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Chile busts trade in exotic animals from Peru

  • Story Highlights
  • More than 400 exotic animals from Peru were found
  • The animals include macaws, toucans, parrots, turtles, squirrels, crocodiles
  • Most of the animals are protected under international pact on endangered species
  • The wildlife will be returned to Peru
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(CNN) -- Chilean inspectors stumbled upon hundreds of exotic animals from Peru destined for illegal trade while conducting what they thought was going to be a routine inspection of a fishing boat, the government said Tuesday.

A family of Scarlet macaws in Costa Rica in June 2008 at a zoo aimed at conserving the species.

A family of Scarlet macaws in Costa Rica in June 2008 at a zoo aimed at conserving the species.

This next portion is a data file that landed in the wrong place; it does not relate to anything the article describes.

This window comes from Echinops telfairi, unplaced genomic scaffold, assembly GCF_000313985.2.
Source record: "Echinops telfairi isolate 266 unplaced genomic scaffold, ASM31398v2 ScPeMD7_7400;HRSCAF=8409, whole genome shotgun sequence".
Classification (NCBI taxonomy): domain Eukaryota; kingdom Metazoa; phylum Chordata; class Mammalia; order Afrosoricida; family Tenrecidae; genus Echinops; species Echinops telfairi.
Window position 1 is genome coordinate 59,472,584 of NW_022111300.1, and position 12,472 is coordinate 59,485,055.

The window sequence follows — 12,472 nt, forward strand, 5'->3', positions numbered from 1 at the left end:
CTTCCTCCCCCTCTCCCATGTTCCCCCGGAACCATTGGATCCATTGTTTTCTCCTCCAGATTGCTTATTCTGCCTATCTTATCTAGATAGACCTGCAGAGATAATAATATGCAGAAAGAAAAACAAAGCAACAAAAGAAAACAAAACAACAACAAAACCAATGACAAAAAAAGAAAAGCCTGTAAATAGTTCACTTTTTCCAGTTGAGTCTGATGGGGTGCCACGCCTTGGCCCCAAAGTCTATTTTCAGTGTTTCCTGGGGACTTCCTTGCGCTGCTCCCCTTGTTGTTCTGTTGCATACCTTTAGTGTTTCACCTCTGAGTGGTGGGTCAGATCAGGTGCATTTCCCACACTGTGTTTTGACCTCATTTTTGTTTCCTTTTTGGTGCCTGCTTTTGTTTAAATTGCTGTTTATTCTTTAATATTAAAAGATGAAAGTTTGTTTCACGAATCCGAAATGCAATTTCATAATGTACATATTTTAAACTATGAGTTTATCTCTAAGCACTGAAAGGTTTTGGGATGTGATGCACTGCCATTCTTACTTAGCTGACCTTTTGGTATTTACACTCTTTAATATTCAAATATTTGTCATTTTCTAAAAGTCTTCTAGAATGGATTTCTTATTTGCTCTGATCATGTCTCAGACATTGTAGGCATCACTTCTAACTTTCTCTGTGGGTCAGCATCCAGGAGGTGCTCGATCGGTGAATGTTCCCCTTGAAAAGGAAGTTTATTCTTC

The Chilean boat, the Rosa Isabel, was carrying macaws, toucans, parrots, turtles, squirrels and crocodiles, most of them protected by the Convention on International Trade in Endangered Species of Wild Fauna and Flora, which prohibits the sale of these species, the government said in a statement.

In all, officials counted more than 400 exotic animals from Peru, the statement said.

The incident began before dawn, when inspectors from Chile's Maritime Administration boarded the boat and found the live cargo stuffed inside dozens of cardboard boxes lined with chicken wire and with holes cut on the sides for ventilation.

The animals were handed over to the Farm and Cattle Service of Arica, Chile's northernmost city, for return to Peru, the minister of agriculture said Monday in a statement.

The captain of the ship, Moises Segundo Diaz Verdugo, a Chilean national, faces a possible fine of between $188,000 and $940,000, to be determined by an Agriculture and Livestock Service (SAG) court.


Under an agreement between SAG and the National Institute of Natural Resources of the Republic of Peru, signed in 2007, the animals will be returned to Peru, SAG said.

The national director of SAG, Francisco Bahamonde, credited coordination among various state bodies with impeding the illegal entry of protected species and products that can transmit pests or illnesses and said they would "redouble" their efforts.

Chile busts trade in exotic animals from Peru

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